Claudio Lomnitz

Director, Center for the Study of Ethnicity and Race; Professor of Anthropology, CSER and Latino/a Studies
Columbia University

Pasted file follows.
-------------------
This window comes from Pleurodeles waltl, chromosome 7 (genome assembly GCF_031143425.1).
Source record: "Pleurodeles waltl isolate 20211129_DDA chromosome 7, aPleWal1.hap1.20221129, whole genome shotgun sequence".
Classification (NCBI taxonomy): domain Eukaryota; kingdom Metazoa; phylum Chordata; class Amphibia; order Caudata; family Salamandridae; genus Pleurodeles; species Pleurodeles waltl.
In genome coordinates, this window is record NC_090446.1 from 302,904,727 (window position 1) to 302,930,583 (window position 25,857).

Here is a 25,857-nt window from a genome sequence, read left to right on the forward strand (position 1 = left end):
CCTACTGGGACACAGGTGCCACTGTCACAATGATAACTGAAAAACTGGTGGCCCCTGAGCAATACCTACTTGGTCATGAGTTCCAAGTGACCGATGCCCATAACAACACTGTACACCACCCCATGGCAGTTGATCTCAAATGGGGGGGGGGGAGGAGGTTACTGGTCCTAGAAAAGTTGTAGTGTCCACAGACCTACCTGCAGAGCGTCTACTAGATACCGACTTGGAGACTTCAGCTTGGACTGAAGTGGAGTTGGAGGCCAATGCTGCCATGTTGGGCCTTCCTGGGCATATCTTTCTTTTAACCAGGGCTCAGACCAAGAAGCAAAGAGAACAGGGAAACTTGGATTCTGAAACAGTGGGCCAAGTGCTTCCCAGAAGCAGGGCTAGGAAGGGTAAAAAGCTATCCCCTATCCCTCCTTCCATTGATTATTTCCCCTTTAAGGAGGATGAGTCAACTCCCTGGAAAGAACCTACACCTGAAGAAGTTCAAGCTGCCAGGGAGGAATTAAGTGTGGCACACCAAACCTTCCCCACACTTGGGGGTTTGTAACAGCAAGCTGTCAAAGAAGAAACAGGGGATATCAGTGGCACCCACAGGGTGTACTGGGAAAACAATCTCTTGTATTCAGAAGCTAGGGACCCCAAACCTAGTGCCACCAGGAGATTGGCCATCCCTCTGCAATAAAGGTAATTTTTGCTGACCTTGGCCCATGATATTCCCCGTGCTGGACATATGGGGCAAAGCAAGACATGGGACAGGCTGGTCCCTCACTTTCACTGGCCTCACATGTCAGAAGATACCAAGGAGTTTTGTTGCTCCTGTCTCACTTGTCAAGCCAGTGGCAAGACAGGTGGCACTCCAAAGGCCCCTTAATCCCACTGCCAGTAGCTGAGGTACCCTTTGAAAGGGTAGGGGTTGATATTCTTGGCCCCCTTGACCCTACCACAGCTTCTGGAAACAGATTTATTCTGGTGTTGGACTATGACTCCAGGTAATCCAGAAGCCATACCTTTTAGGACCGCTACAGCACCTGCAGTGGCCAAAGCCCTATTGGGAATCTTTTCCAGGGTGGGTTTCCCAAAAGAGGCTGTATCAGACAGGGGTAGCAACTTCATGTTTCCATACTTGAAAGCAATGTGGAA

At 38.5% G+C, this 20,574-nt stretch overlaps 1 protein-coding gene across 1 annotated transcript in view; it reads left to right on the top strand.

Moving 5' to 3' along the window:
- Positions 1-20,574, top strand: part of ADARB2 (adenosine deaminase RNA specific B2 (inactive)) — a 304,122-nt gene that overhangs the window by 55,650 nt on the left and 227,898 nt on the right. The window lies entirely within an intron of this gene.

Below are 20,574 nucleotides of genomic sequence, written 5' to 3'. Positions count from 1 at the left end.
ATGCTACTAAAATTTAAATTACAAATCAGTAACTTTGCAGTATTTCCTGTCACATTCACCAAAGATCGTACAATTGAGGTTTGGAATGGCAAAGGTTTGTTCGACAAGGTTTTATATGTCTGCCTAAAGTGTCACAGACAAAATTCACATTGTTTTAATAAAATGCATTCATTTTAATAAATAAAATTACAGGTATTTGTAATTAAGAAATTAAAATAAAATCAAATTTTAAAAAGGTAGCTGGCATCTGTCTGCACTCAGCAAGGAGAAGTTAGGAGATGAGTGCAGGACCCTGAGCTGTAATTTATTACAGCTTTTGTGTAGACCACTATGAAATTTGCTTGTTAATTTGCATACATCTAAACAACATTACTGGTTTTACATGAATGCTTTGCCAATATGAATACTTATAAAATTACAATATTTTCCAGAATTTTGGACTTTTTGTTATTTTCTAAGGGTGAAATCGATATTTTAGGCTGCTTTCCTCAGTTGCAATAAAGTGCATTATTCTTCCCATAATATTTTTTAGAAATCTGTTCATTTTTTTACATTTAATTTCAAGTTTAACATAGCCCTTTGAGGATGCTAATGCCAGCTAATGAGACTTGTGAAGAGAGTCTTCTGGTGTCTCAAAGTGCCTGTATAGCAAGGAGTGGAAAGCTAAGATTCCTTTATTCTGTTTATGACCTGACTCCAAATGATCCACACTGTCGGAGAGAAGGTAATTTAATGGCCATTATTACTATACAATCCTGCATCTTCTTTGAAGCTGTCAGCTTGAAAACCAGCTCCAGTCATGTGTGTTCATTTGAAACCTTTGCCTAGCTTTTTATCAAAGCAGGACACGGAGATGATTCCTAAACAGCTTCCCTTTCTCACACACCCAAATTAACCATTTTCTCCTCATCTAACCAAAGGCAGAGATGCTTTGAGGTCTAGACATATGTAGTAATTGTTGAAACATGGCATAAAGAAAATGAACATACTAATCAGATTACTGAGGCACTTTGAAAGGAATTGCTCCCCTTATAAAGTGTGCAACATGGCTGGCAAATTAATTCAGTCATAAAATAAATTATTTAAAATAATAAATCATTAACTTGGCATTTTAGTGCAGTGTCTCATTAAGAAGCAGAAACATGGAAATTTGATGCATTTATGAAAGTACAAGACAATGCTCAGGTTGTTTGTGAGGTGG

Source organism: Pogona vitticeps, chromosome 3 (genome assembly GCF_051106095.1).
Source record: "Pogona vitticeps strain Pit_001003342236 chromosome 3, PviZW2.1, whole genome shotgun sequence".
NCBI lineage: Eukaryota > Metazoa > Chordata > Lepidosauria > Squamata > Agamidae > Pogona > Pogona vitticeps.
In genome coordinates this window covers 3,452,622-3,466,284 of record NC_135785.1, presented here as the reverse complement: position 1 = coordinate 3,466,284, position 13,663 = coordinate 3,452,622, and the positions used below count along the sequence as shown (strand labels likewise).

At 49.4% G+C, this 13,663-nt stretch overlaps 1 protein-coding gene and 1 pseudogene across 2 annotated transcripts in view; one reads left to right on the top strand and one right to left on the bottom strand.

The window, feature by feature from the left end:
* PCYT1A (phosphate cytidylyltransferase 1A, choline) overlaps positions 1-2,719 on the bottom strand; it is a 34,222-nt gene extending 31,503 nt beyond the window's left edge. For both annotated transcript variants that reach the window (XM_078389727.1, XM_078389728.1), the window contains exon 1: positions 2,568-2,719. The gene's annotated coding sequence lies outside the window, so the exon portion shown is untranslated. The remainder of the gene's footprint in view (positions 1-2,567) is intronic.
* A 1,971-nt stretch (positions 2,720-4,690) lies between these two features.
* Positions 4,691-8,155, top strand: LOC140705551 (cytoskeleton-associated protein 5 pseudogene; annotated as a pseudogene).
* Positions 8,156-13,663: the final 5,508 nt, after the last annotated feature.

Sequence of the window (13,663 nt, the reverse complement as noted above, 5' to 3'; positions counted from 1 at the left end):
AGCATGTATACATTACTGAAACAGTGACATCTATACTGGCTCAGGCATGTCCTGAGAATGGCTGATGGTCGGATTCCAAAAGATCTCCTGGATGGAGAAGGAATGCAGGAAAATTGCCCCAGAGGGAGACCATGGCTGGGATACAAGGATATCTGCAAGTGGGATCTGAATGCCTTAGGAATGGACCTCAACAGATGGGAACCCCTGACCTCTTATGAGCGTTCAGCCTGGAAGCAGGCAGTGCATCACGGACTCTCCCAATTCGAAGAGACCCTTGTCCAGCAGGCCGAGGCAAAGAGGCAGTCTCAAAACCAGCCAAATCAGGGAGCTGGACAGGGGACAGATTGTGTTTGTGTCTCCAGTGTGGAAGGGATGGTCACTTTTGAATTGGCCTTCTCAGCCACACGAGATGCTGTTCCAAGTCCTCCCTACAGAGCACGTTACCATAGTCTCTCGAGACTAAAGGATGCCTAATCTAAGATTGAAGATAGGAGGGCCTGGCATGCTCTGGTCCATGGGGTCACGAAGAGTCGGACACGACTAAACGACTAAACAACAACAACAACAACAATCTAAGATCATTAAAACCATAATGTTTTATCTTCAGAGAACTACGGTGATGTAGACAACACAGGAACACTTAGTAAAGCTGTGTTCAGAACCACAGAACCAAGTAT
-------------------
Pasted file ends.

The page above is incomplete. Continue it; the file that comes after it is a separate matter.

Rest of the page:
Claudio Lomnitz works on the history, politics and culture of Latin America, and particularly of Mexico. He received his PhD from Stanford in 1987, and his first book, Evolución de una sociedad rural (Mexico City, 1982) was a study of politics and cultural change in Tepoztlán, Mexico. After that he developed an interest in conceptualizing the nation-state as a kind of cultural region, a theme that culminated in Exits from the Labyrinth: Culture and Ideology in Mexican National Space (California, 1992). In that work, he also concentrated on the social work of intellectuals, a theme that he developed in various works on the history of public culture in Mexico, including Modernidad Indiana (Mexico City, 1999) and Deep Mexico, Silent Mexico: An Anthropology of Nationalism (Minnesota, 2001). He is currently working on the historical anthropology of crisis and recently published Death and the Idea of Mexico (Zone Books, 2005), a political and cultural history of death in Mexico from the 16th to the 21st centuries. He serves as editor of the journal Public Culture and writes a weekly column in Excelsior, a paper in Mexico City. Publications include: Death and the Idea of Mexico (2005); "Times of Crisis: Historicity, Sacrifice, and the Spectacle of Debacle in Mexico City," Public Culture (2003); "The Depreciation of Life During Mexico City's Transition into the Crisis," in J. Schneider and I. Susser (Eds.), Wounded Cities: Destruction and Reconstruction in a Globalized World (2003); Deep Mexico, Silent Mexico: An Anthropology of Nationalism (2001); "Elusive Property: The Personification of Mexican National Sovereignty," in F. Myers (Ed.), The Empire of Things: Regimes of Value and Material Culture (2001)